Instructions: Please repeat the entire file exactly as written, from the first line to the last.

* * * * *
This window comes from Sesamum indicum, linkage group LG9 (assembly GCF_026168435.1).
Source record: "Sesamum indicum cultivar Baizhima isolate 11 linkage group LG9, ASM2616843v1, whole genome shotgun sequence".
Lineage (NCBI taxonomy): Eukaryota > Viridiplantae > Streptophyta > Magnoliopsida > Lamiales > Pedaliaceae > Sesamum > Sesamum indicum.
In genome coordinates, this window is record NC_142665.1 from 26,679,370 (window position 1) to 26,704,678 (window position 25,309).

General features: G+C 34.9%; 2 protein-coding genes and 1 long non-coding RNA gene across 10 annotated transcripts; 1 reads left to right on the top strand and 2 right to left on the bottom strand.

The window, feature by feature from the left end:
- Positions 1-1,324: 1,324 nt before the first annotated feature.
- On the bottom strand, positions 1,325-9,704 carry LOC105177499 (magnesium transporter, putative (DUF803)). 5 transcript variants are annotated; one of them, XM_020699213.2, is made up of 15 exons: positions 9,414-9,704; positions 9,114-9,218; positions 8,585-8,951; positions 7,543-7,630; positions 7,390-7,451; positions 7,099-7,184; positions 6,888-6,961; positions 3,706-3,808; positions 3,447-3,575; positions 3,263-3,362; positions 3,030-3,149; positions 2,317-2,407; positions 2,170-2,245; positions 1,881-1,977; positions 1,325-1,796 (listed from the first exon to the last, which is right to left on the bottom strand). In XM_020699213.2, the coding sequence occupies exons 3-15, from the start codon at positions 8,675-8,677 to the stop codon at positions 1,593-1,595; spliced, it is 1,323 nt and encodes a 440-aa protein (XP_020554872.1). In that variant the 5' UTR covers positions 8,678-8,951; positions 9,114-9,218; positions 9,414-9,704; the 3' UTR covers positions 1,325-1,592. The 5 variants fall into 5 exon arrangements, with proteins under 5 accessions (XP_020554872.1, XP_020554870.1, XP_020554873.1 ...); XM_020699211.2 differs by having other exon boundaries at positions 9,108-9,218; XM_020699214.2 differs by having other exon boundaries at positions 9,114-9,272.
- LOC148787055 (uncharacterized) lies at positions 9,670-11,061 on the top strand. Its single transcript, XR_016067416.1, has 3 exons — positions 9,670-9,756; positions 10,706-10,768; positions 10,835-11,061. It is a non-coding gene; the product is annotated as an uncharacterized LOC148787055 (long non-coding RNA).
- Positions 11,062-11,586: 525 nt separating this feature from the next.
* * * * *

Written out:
This window comes from Sesamum indicum, linkage group LG9 (assembly GCF_026168435.1).
Source record: "Sesamum indicum cultivar Baizhima isolate 11 linkage group LG9, ASM2616843v1, whole genome shotgun sequence".
Lineage (NCBI taxonomy): Eukaryota > Viridiplantae > Streptophyta > Magnoliopsida > Lamiales > Pedaliaceae > Sesamum > Sesamum indicum.
In genome coordinates, this window is record NC_142665.1 from 26,679,370 (window position 1) to 26,704,678 (window position 25,309).

General features: G+C 34.9%; 2 protein-coding genes and 1 long non-coding RNA gene across 10 annotated transcripts; 1 reads left to right on the top strand and 2 right to left on the bottom strand.

The window, feature by feature from the left end:
- Positions 1-1,324: 1,324 nt before the first annotated feature.
- On the bottom strand, positions 1,325-9,704 carry LOC105177499 (magnesium transporter, putative (DUF803)). 5 transcript variants are annotated; one of them, XM_020699213.2, is made up of 15 exons: positions 9,414-9,704; positions 9,114-9,218; positions 8,585-8,951; positions 7,543-7,630; positions 7,390-7,451; positions 7,099-7,184; positions 6,888-6,961; positions 3,706-3,808; positions 3,447-3,575; positions 3,263-3,362; positions 3,030-3,149; positions 2,317-2,407; positions 2,170-2,245; positions 1,881-1,977; positions 1,325-1,796 (listed from the first exon to the last, which is right to left on the bottom strand). In XM_020699213.2, the coding sequence occupies exons 3-15, from the start codon at positions 8,675-8,677 to the stop codon at positions 1,593-1,595; spliced, it is 1,323 nt and encodes a 440-aa protein (XP_020554872.1). In that variant the 5' UTR covers positions 8,678-8,951; positions 9,114-9,218; positions 9,414-9,704; the 3' UTR covers positions 1,325-1,592. The 5 variants fall into 5 exon arrangements, with proteins under 5 accessions (XP_020554872.1, XP_020554870.1, XP_020554873.1 ...); XM_020699211.2 differs by having other exon boundaries at positions 9,108-9,218; XM_020699214.2 differs by having other exon boundaries at positions 9,114-9,272.
- LOC148787055 (uncharacterized) lies at positions 9,670-11,061 on the top strand. Its single transcript, XR_016067416.1, has 3 exons — positions 9,670-9,756; positions 10,706-10,768; positions 10,835-11,061. It is a non-coding gene; the product is annotated as an uncharacterized LOC148787055 (long non-coding RNA).
- Positions 11,062-11,586: 525 nt separating this feature from the next.